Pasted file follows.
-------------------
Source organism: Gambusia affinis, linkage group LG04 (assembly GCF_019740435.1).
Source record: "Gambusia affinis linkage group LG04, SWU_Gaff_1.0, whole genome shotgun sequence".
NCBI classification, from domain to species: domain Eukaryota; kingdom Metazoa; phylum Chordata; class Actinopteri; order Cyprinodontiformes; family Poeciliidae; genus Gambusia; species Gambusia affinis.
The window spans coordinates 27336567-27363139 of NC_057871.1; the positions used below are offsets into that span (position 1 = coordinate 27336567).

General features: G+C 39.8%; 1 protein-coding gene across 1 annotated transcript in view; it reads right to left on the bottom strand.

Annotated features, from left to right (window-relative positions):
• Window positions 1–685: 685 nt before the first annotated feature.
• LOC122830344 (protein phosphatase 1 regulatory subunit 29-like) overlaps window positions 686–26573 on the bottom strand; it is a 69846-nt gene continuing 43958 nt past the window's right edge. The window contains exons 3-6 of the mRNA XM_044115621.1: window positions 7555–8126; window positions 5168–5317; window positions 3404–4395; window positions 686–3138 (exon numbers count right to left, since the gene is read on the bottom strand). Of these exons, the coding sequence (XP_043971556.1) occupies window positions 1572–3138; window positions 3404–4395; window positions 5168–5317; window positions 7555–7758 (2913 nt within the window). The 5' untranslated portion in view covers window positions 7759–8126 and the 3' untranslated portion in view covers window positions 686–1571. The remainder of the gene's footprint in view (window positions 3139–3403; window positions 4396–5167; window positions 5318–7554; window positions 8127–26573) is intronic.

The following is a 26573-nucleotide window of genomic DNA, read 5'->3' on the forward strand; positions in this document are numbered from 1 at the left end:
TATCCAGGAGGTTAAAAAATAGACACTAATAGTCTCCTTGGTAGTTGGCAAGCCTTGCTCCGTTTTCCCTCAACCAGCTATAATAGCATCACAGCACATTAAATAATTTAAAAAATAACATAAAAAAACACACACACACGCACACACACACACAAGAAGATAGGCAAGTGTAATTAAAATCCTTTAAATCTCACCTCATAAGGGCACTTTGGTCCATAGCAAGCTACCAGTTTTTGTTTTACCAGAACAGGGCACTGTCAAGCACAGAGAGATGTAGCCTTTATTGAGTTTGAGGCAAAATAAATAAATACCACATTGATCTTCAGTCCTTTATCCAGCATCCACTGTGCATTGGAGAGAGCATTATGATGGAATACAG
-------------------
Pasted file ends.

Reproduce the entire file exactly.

Source organism: Gambusia affinis, linkage group LG04 (assembly GCF_019740435.1).
Source record: "Gambusia affinis linkage group LG04, SWU_Gaff_1.0, whole genome shotgun sequence".
NCBI classification, from domain to species: domain Eukaryota; kingdom Metazoa; phylum Chordata; class Actinopteri; order Cyprinodontiformes; family Poeciliidae; genus Gambusia; species Gambusia affinis.
The window spans coordinates 27336567-27363139 of NC_057871.1; the positions used below are offsets into that span (position 1 = coordinate 27336567).

General features: G+C 39.8%; 1 protein-coding gene across 1 annotated transcript in view; it reads right to left on the bottom strand.

Annotated features, from left to right (window-relative positions):
• Window positions 1–685: 685 nt before the first annotated feature.
• LOC122830344 (protein phosphatase 1 regulatory subunit 29-like) overlaps window positions 686–26573 on the bottom strand; it is a 69846-nt gene continuing 43958 nt past the window's right edge. The window contains exons 3-6 of the mRNA XM_044115621.1: window positions 7555–8126; window positions 5168–5317; window positions 3404–4395; window positions 686–3138 (exon numbers count right to left, since the gene is read on the bottom strand). Of these exons, the coding sequence (XP_043971556.1) occupies window positions 1572–3138; window positions 3404–4395; window positions 5168–5317; window positions 7555–7758 (2913 nt within the window). The 5' untranslated portion in view covers window positions 7759–8126 and the 3' untranslated portion in view covers window positions 686–1571. The remainder of the gene's footprint in view (window positions 3139–3403; window positions 4396–5167; window positions 5318–7554; window positions 8127–26573) is intronic.

The following is a 26573-nucleotide window of genomic DNA, read 5'->3' on the forward strand; positions in this document are numbered from 1 at the left end:
TATCCAGGAGGTTAAAAAATAGACACTAATAGTCTCCTTGGTAGTTGGCAAGCCTTGCTCCGTTTTCCCTCAACCAGCTATAATAGCATCACAGCACATTAAATAATTTAAAAAATAACATAAAAAAACACACACACACGCACACACACACACAAGAAGATAGGCAAGTGTAATTAAAATCCTTTAAATCTCACCTCATAAGGGCACTTTGGTCCATAGCAAGCTACCAGTTTTTGTTTTACCAGAACAGGGCACTGTCAAGCACAGAGAGATGTAGCCTTTATTGAGTTTGAGGCAAAATAAATAAATACCACATTGATCTTCAGTCCTTTATCCAGCATCCACTGTGCATTGGAGAGAGCATTATGATGGAATACAG